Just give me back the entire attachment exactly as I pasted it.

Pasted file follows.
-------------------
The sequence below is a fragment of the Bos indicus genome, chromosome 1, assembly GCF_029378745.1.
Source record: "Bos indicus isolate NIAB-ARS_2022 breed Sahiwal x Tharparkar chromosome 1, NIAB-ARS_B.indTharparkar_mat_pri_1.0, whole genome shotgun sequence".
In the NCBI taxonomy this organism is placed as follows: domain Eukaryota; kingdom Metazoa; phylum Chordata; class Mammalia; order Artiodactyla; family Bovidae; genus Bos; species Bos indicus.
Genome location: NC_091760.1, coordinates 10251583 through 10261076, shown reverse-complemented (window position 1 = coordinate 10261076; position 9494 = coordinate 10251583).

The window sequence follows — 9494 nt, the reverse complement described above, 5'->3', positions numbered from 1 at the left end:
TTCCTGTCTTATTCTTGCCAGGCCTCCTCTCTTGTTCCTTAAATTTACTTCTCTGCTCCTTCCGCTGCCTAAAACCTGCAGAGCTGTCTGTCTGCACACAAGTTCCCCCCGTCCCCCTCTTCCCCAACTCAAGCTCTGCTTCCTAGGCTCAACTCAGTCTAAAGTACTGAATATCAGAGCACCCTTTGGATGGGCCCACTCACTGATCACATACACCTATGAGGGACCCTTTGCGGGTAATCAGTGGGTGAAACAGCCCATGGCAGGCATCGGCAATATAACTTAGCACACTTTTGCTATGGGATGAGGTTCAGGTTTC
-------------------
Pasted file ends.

The sequence below is a fragment of the Bos indicus genome, chromosome 1, assembly GCF_029378745.1.
Source record: "Bos indicus isolate NIAB-ARS_2022 breed Sahiwal x Tharparkar chromosome 1, NIAB-ARS_B.indTharparkar_mat_pri_1.0, whole genome shotgun sequence".
In the NCBI taxonomy this organism is placed as follows: domain Eukaryota; kingdom Metazoa; phylum Chordata; class Mammalia; order Artiodactyla; family Bovidae; genus Bos; species Bos indicus.
Genome location: NC_091760.1, coordinates 10251583 through 10261076, shown reverse-complemented (window position 1 = coordinate 10261076; position 9494 = coordinate 10251583).

The window sequence follows — 9494 nt, the reverse complement described above, 5'->3', positions numbered from 1 at the left end:
TTCCTGTCTTATTCTTGCCAGGCCTCCTCTCTTGTTCCTTAAATTTACTTCTCTGCTCCTTCCGCTGCCTAAAACCTGCAGAGCTGTCTGTCTGCACACAAGTTCCCCCCGTCCCCCTCTTCCCCAACTCAAGCTCTGCTTCCTAGGCTCAACTCAGTCTAAAGTACTGAATATCAGAGCACCCTTTGGATGGGCCCACTCACTGATCACATACACCTATGAGGGACCCTTTGCGGGTAATCAGTGGGTGAAACAGCCCATGGCAGGCATCGGCAATATAACTTAGCACACTTTTGCTATGGGATGAGGTTCAGGTTTC